Are Americans too attached to their pets?

Young adults appear particularly likely to prioritize their pets as if they were human family members. While income is generally a good predictor of spending on pets, this isn’t the case among the younger generation. Unlike middle-aged and older adults, for Americans under the age of 30, limited financial resources do not reduce the likelihood of buying premium pet food. Corporate America is beginning to understand and capitalize on how young adults view their pets. Some employers looking to attract young talent offer pet insurance and pet-daycare services, or allow workers to bring their dogs to the office. Some companies even provide employees “pawternity” leave to allow them to spend time bonding and adjusting to life with a new pet.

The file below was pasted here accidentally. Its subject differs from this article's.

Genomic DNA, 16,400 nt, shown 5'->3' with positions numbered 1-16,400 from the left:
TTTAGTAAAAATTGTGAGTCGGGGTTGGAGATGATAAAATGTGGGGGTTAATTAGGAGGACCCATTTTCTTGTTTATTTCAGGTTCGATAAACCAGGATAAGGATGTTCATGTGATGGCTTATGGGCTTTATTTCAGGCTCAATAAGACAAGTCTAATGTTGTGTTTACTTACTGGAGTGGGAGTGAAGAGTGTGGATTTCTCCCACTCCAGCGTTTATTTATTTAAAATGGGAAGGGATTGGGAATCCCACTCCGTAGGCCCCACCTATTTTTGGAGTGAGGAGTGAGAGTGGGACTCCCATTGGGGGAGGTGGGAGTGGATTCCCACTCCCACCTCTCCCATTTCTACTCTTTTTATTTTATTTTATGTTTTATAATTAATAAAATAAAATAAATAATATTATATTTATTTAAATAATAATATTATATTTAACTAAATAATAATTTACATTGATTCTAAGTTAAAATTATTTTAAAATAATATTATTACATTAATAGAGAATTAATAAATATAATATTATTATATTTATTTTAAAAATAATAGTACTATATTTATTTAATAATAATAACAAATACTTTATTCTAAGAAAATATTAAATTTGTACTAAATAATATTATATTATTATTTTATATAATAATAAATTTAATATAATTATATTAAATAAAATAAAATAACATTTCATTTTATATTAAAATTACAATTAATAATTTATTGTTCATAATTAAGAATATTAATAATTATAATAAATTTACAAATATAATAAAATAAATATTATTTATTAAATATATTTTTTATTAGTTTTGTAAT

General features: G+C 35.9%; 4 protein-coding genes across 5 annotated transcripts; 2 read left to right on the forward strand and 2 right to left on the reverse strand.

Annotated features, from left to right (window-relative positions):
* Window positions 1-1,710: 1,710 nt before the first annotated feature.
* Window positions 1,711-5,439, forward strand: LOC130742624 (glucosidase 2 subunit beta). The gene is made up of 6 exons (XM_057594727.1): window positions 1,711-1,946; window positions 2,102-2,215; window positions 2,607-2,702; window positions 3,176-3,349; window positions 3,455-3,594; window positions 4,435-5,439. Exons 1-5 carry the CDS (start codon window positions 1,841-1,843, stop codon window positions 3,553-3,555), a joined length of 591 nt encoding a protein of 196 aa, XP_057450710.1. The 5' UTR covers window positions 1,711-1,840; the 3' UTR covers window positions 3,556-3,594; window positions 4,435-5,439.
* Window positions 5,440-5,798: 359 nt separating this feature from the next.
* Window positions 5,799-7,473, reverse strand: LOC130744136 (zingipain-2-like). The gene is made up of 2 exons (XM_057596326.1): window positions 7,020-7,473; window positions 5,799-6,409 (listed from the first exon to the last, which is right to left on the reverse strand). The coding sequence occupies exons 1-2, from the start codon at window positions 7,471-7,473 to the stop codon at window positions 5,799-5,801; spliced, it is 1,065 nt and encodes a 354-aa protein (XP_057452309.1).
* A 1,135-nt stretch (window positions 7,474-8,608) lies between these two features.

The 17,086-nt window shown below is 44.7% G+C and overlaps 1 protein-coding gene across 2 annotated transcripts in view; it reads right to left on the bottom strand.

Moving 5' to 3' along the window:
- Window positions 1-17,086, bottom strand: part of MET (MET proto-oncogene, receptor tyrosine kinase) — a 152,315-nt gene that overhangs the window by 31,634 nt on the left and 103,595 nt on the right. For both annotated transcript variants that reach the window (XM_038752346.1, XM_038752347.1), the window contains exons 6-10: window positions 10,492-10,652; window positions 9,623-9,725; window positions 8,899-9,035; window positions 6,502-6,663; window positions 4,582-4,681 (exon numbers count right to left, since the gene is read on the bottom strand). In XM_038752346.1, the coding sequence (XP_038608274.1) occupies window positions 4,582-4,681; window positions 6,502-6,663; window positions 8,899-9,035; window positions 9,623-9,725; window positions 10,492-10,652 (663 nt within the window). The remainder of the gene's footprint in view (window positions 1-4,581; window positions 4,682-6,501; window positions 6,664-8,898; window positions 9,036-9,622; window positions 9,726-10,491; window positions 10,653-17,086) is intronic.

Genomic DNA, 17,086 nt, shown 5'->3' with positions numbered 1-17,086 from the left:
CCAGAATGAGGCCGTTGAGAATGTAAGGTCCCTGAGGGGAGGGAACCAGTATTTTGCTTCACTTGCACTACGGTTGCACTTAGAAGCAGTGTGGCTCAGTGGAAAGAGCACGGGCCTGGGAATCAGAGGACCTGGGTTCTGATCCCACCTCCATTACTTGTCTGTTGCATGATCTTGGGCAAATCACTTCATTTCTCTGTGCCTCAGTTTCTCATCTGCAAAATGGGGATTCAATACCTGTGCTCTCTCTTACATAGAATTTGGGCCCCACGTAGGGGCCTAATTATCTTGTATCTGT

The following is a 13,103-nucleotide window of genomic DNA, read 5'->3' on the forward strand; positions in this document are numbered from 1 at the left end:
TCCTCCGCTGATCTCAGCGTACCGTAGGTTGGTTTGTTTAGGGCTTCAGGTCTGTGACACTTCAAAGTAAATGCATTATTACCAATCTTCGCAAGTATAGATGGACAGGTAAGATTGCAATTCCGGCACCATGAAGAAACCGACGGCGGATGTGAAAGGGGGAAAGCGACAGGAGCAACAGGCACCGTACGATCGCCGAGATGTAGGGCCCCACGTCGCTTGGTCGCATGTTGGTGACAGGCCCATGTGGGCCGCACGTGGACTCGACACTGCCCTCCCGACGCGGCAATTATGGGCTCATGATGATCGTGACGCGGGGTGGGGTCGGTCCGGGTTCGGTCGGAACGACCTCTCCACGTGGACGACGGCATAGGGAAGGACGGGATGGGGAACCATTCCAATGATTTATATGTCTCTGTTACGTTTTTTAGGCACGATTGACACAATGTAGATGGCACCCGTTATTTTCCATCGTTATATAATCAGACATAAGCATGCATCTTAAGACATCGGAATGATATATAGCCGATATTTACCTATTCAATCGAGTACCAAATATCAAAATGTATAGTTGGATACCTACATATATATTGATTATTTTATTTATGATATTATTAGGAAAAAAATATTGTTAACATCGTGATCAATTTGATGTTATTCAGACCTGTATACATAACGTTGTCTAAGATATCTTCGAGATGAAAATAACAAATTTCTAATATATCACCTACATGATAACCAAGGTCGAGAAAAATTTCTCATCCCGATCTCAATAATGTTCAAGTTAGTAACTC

More and more, pets are at the center of the major life decisions that were once driven largely by marriage and family. A 2017 survey found that 33 percent of first-time home-buying Millennials say that finding a better space or yard for their dogs influenced their decision to buy a home, while only 25 percent cited marriage or plans for marriage and only 19 percent cited the birth or expected birth of child. The only two motives for home ownership that topped wanting better space for dogs were the desire for more living space and the opportunity to build equity. 42 percent of Millennials who have yet to buy a home reported that having or wanting a dog is a key factor in their future home-buying plans.